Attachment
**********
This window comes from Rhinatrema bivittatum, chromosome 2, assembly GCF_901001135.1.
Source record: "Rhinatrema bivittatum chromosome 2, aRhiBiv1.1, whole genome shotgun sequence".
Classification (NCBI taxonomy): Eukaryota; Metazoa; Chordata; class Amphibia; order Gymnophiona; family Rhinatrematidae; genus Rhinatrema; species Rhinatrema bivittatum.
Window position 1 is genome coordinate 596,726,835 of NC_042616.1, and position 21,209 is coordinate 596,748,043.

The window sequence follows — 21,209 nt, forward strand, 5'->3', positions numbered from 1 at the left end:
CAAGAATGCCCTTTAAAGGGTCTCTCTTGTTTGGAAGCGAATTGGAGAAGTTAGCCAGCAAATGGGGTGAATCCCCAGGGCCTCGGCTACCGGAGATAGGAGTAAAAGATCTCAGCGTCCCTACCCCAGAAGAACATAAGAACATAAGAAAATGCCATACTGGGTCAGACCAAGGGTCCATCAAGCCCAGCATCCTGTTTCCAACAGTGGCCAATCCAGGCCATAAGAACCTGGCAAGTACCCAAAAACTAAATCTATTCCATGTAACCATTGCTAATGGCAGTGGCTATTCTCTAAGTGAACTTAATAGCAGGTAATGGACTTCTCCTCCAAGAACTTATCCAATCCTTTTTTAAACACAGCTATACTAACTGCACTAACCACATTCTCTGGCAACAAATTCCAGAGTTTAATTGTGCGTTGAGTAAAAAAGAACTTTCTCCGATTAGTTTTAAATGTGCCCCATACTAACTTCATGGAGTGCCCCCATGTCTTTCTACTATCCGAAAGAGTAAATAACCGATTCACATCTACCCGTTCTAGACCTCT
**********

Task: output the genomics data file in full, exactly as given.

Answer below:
This window comes from Rhinatrema bivittatum, chromosome 2, assembly GCF_901001135.1.
Source record: "Rhinatrema bivittatum chromosome 2, aRhiBiv1.1, whole genome shotgun sequence".
Classification (NCBI taxonomy): Eukaryota; Metazoa; Chordata; class Amphibia; order Gymnophiona; family Rhinatrematidae; genus Rhinatrema; species Rhinatrema bivittatum.
Window position 1 is genome coordinate 596,726,835 of NC_042616.1, and position 21,209 is coordinate 596,748,043.

The window sequence follows — 21,209 nt, forward strand, 5'->3', positions numbered from 1 at the left end:
CAAGAATGCCCTTTAAAGGGTCTCTCTTGTTTGGAAGCGAATTGGAGAAGTTAGCCAGCAAATGGGGTGAATCCCCAGGGCCTCGGCTACCGGAGATAGGAGTAAAAGATCTCAGCGTCCCTACCCCAGAAGAACATAAGAACATAAGAAAATGCCATACTGGGTCAGACCAAGGGTCCATCAAGCCCAGCATCCTGTTTCCAACAGTGGCCAATCCAGGCCATAAGAACCTGGCAAGTACCCAAAAACTAAATCTATTCCATGTAACCATTGCTAATGGCAGTGGCTATTCTCTAAGTGAACTTAATAGCAGGTAATGGACTTCTCCTCCAAGAACTTATCCAATCCTTTTTTAAACACAGCTATACTAACTGCACTAACCACATTCTCTGGCAACAAATTCCAGAGTTTAATTGTGCGTTGAGTAAAAAAGAACTTTCTCCGATTAGTTTTAAATGTGCCCCATACTAACTTCATGGAGTGCCCCCATGTCTTTCTACTATCCGAAAGAGTAAATAACCGATTCACATCTACCCGTTCTAGACCTCT